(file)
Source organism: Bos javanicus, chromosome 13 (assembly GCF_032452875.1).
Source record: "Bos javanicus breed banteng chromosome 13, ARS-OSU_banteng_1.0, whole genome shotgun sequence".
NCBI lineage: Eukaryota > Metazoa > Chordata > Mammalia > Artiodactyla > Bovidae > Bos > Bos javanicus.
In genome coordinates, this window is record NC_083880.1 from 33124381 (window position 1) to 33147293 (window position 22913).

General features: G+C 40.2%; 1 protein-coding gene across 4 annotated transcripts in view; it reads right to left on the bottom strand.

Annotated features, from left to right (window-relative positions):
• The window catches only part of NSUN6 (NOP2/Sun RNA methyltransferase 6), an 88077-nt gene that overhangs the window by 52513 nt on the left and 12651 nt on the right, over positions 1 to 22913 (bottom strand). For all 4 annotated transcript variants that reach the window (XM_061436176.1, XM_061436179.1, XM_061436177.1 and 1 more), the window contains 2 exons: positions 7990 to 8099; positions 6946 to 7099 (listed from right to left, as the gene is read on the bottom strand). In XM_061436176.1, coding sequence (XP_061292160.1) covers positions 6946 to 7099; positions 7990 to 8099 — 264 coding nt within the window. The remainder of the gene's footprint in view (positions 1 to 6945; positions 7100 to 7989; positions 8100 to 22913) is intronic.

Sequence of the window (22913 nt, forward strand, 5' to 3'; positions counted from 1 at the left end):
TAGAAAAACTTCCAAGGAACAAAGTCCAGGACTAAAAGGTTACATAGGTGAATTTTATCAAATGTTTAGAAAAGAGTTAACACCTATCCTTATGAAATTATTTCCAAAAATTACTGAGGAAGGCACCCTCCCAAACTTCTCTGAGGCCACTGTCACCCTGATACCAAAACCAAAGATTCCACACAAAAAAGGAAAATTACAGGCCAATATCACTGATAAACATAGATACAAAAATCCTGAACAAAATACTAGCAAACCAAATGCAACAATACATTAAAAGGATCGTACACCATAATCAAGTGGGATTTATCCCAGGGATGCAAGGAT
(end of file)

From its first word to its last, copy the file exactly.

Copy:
Source organism: Bos javanicus, chromosome 13 (assembly GCF_032452875.1).
Source record: "Bos javanicus breed banteng chromosome 13, ARS-OSU_banteng_1.0, whole genome shotgun sequence".
NCBI lineage: Eukaryota > Metazoa > Chordata > Mammalia > Artiodactyla > Bovidae > Bos > Bos javanicus.
In genome coordinates, this window is record NC_083880.1 from 33124381 (window position 1) to 33147293 (window position 22913).

General features: G+C 40.2%; 1 protein-coding gene across 4 annotated transcripts in view; it reads right to left on the bottom strand.

Annotated features, from left to right (window-relative positions):
• The window catches only part of NSUN6 (NOP2/Sun RNA methyltransferase 6), an 88077-nt gene that overhangs the window by 52513 nt on the left and 12651 nt on the right, over positions 1 to 22913 (bottom strand). For all 4 annotated transcript variants that reach the window (XM_061436176.1, XM_061436179.1, XM_061436177.1 and 1 more), the window contains 2 exons: positions 7990 to 8099; positions 6946 to 7099 (listed from right to left, as the gene is read on the bottom strand). In XM_061436176.1, coding sequence (XP_061292160.1) covers positions 6946 to 7099; positions 7990 to 8099 — 264 coding nt within the window. The remainder of the gene's footprint in view (positions 1 to 6945; positions 7100 to 7989; positions 8100 to 22913) is intronic.

Sequence of the window (22913 nt, forward strand, 5' to 3'; positions counted from 1 at the left end):
TAGAAAAACTTCCAAGGAACAAAGTCCAGGACTAAAAGGTTACATAGGTGAATTTTATCAAATGTTTAGAAAAGAGTTAACACCTATCCTTATGAAATTATTTCCAAAAATTACTGAGGAAGGCACCCTCCCAAACTTCTCTGAGGCCACTGTCACCCTGATACCAAAACCAAAGATTCCACACAAAAAAGGAAAATTACAGGCCAATATCACTGATAAACATAGATACAAAAATCCTGAACAAAATACTAGCAAACCAAATGCAACAATACATTAAAAGGATCGTACACCATAATCAAGTGGGATTTATCCCAGGGATGCAAGGAT